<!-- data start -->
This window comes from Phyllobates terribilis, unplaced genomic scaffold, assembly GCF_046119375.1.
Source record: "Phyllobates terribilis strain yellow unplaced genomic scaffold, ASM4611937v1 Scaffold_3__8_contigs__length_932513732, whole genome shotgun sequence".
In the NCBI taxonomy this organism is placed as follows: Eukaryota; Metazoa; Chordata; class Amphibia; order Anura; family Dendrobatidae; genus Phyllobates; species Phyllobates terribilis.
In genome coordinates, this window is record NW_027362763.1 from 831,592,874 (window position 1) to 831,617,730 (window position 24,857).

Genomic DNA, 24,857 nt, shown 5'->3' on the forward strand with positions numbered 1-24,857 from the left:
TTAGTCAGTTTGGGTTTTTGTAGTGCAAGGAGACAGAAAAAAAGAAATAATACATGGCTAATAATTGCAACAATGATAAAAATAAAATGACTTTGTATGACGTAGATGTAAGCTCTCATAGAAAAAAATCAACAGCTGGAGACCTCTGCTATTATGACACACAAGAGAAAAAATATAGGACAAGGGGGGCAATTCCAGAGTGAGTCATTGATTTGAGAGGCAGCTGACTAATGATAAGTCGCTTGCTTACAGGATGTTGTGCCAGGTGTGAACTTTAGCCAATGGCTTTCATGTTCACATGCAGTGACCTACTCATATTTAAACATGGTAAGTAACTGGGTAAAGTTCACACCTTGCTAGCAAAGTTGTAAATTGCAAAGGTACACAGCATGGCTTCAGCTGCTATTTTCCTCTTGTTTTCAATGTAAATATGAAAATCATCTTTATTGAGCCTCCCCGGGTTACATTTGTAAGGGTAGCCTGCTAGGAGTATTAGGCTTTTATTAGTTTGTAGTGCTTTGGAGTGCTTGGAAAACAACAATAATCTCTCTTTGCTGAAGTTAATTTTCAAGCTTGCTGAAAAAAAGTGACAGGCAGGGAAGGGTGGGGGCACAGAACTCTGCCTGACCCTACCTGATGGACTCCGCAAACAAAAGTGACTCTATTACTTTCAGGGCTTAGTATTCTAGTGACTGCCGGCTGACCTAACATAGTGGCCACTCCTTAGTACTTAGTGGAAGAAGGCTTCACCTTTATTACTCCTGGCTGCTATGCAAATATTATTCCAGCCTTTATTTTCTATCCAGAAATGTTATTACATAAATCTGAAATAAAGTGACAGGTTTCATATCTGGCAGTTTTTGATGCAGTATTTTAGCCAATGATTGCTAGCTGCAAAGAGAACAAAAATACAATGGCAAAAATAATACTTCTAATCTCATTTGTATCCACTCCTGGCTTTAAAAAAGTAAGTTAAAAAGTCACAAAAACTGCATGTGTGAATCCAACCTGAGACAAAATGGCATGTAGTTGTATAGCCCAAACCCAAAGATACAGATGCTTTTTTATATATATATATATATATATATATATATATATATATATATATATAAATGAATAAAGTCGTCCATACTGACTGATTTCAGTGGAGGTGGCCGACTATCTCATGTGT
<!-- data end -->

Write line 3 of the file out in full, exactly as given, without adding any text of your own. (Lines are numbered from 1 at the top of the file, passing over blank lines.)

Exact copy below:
In the NCBI taxonomy this organism is placed as follows: Eukaryota; Metazoa; Chordata; class Amphibia; order Anura; family Dendrobatidae; genus Phyllobates; species Phyllobates terribilis.